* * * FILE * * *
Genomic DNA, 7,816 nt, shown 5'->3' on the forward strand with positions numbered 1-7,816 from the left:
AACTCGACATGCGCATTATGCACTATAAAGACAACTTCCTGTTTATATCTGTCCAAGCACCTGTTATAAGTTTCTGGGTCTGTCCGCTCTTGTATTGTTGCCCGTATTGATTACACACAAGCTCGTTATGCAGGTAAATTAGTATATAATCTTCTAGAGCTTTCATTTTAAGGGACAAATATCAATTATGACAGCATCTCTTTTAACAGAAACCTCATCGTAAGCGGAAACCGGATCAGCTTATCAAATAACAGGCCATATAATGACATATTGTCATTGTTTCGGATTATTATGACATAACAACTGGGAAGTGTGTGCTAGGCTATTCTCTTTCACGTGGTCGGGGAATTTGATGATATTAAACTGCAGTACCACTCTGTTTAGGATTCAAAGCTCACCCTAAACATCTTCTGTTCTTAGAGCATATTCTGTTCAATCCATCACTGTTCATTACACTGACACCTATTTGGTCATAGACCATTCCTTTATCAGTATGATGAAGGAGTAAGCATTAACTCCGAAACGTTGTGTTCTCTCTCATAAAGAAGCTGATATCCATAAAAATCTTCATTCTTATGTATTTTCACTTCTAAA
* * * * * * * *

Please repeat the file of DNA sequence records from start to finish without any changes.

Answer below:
Genomic DNA, 7,816 nt, shown 5'->3' on the forward strand with positions numbered 1-7,816 from the left:
AACTCGACATGCGCATTATGCACTATAAAGACAACTTCCTGTTTATATCTGTCCAAGCACCTGTTATAAGTTTCTGGGTCTGTCCGCTCTTGTATTGTTGCCCGTATTGATTACACACAAGCTCGTTATGCAGGTAAATTAGTATATAATCTTCTAGAGCTTTCATTTTAAGGGACAAATATCAATTATGACAGCATCTCTTTTAACAGAAACCTCATCGTAAGCGGAAACCGGATCAGCTTATCAAATAACAGGCCATATAATGACATATTGTCATTGTTTCGGATTATTATGACATAACAACTGGGAAGTGTGTGCTAGGCTATTCTCTTTCACGTGGTCGGGGAATTTGATGATATTAAACTGCAGTACCACTCTGTTTAGGATTCAAAGCTCACCCTAAACATCTTCTGTTCTTAGAGCATATTCTGTTCAATCCATCACTGTTCATTACACTGACACCTATTTGGTCATAGACCATTCCTTTATCAGTATGATGAAGGAGTAAGCATTAACTCCGAAACGTTGTGTTCTCTCTCATAAAGAAGCTGATATCCATAAAAATCTTCATTCTTATGTATTTTCACTTCTAAA